been happy without any of it, for Edmund was no longer
the dupe of Miss Crawford.

It is true that Edmund was very far from happy himself.
He was suffering from disappointment and regret,
grieving over what was, and wishing for what could never be.
She knew it was so, and was sorry; but it was with a
sorrow so founded on satisfaction, so tending to ease,
and so much in harmony with every dearest sensation,
that there are few who might not have been glad to exchange
their greatest gaiety for it.

Sir Thomas, poor Sir Thomas, a parent, and conscious of errors
in his own conduct as a parent, was the longest to suffer.
He felt that he ought not to have allowed the marriage;
that his daughter's sentiments had been sufficiently known
to him to render him culpable in authorising it; that in so
doing he had sacrificed the right to the expedient, and been
governed by motives of selfishness and worldly wisdom.
These were reflections that required some time to soften;
but time will do almost everything; and though little
comfort arose on Mrs. Rushworth's side for the misery she
had occasioned, comfort was to be found greater than he had
supposed in his other children. Julia's match became a less
desperate business than he had considered it at first.
She was humble, and wishing to be forgiven; and Mr. Yates,
desirous of being really received into the family, was disposed
to look up to him and be guided. He was not very solid;
but there was a hope of his becoming less trifling,
of his being at least tolerably domestic and quiet;
and at any rate, there was comfort in finding his estate
rather more, and his debts much less, than he had feared,
and in being consulted and treated as the friend best
worth attending to. There was comfort also in Tom,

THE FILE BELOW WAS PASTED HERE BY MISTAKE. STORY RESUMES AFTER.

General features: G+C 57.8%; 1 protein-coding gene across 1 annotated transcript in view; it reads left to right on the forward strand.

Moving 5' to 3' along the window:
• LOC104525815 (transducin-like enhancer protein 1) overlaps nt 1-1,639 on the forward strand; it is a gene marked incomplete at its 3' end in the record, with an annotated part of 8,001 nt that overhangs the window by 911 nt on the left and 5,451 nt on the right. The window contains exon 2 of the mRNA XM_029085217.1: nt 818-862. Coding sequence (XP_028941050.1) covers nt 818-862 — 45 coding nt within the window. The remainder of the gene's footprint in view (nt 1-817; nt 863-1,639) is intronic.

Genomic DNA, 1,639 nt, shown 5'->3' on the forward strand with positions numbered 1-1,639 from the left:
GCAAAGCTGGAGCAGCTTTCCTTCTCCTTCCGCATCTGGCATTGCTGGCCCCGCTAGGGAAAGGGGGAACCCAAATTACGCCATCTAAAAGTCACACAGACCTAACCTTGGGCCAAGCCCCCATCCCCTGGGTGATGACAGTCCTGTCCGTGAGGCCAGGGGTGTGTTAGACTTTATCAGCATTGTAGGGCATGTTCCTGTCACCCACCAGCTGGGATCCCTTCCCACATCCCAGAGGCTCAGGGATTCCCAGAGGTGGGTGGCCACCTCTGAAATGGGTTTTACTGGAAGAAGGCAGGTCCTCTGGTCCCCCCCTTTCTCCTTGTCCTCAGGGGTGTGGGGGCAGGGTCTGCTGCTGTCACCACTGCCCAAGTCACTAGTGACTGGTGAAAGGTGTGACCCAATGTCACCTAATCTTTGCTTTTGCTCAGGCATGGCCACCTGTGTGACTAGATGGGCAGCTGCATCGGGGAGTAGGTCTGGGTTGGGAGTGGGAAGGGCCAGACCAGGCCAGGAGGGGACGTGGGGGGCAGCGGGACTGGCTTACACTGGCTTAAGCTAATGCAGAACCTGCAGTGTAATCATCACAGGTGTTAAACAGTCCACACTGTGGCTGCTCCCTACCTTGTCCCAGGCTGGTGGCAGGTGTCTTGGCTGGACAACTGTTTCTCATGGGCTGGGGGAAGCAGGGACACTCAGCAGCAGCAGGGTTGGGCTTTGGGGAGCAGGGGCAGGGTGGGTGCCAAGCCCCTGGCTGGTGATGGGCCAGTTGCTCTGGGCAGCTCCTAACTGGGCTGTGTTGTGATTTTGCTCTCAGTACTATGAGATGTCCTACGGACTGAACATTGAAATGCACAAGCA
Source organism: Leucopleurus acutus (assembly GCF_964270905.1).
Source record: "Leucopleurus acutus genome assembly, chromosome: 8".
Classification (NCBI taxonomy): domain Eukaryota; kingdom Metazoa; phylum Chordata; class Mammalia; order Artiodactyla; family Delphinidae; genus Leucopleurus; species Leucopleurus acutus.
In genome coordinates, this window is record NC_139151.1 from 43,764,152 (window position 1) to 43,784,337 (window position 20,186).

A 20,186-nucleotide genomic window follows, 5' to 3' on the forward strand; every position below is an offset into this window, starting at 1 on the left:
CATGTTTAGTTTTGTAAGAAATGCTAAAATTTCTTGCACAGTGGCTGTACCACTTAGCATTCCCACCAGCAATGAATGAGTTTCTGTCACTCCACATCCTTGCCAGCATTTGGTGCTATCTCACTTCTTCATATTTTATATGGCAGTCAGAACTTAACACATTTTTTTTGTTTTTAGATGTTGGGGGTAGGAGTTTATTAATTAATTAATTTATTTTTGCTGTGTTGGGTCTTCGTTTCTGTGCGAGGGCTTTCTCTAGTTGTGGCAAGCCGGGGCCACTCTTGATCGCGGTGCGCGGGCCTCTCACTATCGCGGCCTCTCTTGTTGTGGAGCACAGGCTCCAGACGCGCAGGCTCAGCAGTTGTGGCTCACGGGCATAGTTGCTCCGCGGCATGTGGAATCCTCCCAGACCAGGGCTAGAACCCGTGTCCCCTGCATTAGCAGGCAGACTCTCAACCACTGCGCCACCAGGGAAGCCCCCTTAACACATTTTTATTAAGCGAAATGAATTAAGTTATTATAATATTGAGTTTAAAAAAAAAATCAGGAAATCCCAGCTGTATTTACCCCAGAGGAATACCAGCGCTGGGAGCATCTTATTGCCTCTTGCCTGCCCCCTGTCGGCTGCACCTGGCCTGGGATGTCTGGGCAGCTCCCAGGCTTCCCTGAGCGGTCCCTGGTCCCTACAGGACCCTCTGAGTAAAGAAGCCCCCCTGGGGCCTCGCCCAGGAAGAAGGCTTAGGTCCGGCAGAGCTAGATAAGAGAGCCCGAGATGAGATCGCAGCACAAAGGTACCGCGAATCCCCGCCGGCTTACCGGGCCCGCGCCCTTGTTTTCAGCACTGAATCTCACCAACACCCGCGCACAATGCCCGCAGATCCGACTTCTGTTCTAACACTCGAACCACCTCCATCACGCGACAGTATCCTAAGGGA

who gradually regained his health, without regaining the
thoughtlessness and selfishness of his previous habits.
He was the better for ever for his illness. He had suffered,
and he had learned to think: two advantages that he had
never known before; and the self-reproach arising from
the deplorable event in Wimpole Street, to which he felt
himself accessory by all the dangerous intimacy of his
unjustifiable theatre, made an impression on his mind which,
at the age of six-and-twenty, with no want of sense
or good companions, was durable in its happy effects.
He became what he ought to be: useful to his father,
steady and quiet, and not living merely for himself.

Here was comfort indeed! and quite as soon as Sir
Thomas could place dependence on such sources of good,
Edmund was contributing to his father's ease by improvement
in the only point in which he had given him pain before--
improvement in his spirits. After wandering about and
sitting under trees with Fanny all the summer evenings,
he had so well talked his mind into submission as to be
very tolerably cheerful again.

These were the circumstances and the hopes which gradually
brought their alleviation to Sir Thomas, deadening his sense
of what was lost, and in part reconciling him to himself;